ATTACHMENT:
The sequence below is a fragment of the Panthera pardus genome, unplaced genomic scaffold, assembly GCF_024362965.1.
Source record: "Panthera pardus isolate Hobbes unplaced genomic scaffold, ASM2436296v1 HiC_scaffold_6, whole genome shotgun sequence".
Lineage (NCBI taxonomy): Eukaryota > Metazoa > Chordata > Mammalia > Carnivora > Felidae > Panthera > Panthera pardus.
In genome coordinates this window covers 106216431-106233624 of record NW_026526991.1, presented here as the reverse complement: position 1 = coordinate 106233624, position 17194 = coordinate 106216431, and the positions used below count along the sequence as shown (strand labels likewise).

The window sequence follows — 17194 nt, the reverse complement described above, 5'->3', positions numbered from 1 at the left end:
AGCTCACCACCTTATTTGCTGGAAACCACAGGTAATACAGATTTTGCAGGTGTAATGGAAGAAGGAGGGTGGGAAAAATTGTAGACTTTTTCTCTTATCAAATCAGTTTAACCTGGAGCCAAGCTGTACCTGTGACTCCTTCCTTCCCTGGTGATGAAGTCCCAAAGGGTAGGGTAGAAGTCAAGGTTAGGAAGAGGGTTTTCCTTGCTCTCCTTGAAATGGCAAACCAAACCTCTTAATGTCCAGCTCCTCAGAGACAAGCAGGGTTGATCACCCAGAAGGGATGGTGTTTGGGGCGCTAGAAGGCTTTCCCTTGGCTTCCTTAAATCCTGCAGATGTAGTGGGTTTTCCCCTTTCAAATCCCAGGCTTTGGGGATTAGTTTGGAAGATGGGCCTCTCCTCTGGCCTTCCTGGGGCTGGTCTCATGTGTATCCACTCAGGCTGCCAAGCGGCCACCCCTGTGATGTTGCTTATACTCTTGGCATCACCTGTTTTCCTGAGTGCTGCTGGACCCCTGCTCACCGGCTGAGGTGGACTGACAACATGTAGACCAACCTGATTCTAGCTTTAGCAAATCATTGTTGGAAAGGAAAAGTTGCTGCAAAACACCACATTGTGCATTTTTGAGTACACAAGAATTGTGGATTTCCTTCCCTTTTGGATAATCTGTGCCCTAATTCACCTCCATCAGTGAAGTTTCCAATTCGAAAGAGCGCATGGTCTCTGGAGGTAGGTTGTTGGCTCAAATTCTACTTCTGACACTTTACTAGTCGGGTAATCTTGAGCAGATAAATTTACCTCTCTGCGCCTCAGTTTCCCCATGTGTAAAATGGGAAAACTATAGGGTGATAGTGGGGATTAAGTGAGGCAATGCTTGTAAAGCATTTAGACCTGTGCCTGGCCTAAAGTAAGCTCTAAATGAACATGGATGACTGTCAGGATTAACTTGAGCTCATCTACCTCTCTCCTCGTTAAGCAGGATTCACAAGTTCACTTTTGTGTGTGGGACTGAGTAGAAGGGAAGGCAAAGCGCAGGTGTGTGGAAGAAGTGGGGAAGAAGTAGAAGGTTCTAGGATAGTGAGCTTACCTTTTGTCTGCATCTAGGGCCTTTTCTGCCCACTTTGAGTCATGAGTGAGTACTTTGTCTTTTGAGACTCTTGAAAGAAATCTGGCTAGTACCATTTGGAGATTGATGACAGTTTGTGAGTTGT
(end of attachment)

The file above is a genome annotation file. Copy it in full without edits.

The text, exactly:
The sequence below is a fragment of the Panthera pardus genome, unplaced genomic scaffold, assembly GCF_024362965.1.
Source record: "Panthera pardus isolate Hobbes unplaced genomic scaffold, ASM2436296v1 HiC_scaffold_6, whole genome shotgun sequence".
Lineage (NCBI taxonomy): Eukaryota > Metazoa > Chordata > Mammalia > Carnivora > Felidae > Panthera > Panthera pardus.
In genome coordinates this window covers 106216431-106233624 of record NW_026526991.1, presented here as the reverse complement: position 1 = coordinate 106233624, position 17194 = coordinate 106216431, and the positions used below count along the sequence as shown (strand labels likewise).

The window sequence follows — 17194 nt, the reverse complement described above, 5'->3', positions numbered from 1 at the left end:
AGCTCACCACCTTATTTGCTGGAAACCACAGGTAATACAGATTTTGCAGGTGTAATGGAAGAAGGAGGGTGGGAAAAATTGTAGACTTTTTCTCTTATCAAATCAGTTTAACCTGGAGCCAAGCTGTACCTGTGACTCCTTCCTTCCCTGGTGATGAAGTCCCAAAGGGTAGGGTAGAAGTCAAGGTTAGGAAGAGGGTTTTCCTTGCTCTCCTTGAAATGGCAAACCAAACCTCTTAATGTCCAGCTCCTCAGAGACAAGCAGGGTTGATCACCCAGAAGGGATGGTGTTTGGGGCGCTAGAAGGCTTTCCCTTGGCTTCCTTAAATCCTGCAGATGTAGTGGGTTTTCCCCTTTCAAATCCCAGGCTTTGGGGATTAGTTTGGAAGATGGGCCTCTCCTCTGGCCTTCCTGGGGCTGGTCTCATGTGTATCCACTCAGGCTGCCAAGCGGCCACCCCTGTGATGTTGCTTATACTCTTGGCATCACCTGTTTTCCTGAGTGCTGCTGGACCCCTGCTCACCGGCTGAGGTGGACTGACAACATGTAGACCAACCTGATTCTAGCTTTAGCAAATCATTGTTGGAAAGGAAAAGTTGCTGCAAAACACCACATTGTGCATTTTTGAGTACACAAGAATTGTGGATTTCCTTCCCTTTTGGATAATCTGTGCCCTAATTCACCTCCATCAGTGAAGTTTCCAATTCGAAAGAGCGCATGGTCTCTGGAGGTAGGTTGTTGGCTCAAATTCTACTTCTGACACTTTACTAGTCGGGTAATCTTGAGCAGATAAATTTACCTCTCTGCGCCTCAGTTTCCCCATGTGTAAAATGGGAAAACTATAGGGTGATAGTGGGGATTAAGTGAGGCAATGCTTGTAAAGCATTTAGACCTGTGCCTGGCCTAAAGTAAGCTCTAAATGAACATGGATGACTGTCAGGATTAACTTGAGCTCATCTACCTCTCTCCTCGTTAAGCAGGATTCACAAGTTCACTTTTGTGTGTGGGACTGAGTAGAAGGGAAGGCAAAGCGCAGGTGTGTGGAAGAAGTGGGGAAGAAGTAGAAGGTTCTAGGATAGTGAGCTTACCTTTTGTCTGCATCTAGGGCCTTTTCTGCCCACTTTGAGTCATGAGTGAGTACTTTGTCTTTTGAGACTCTTGAAAGAAATCTGGCTAGTACCATTTGGAGATTGATGACAGTTTGTGAGTTGT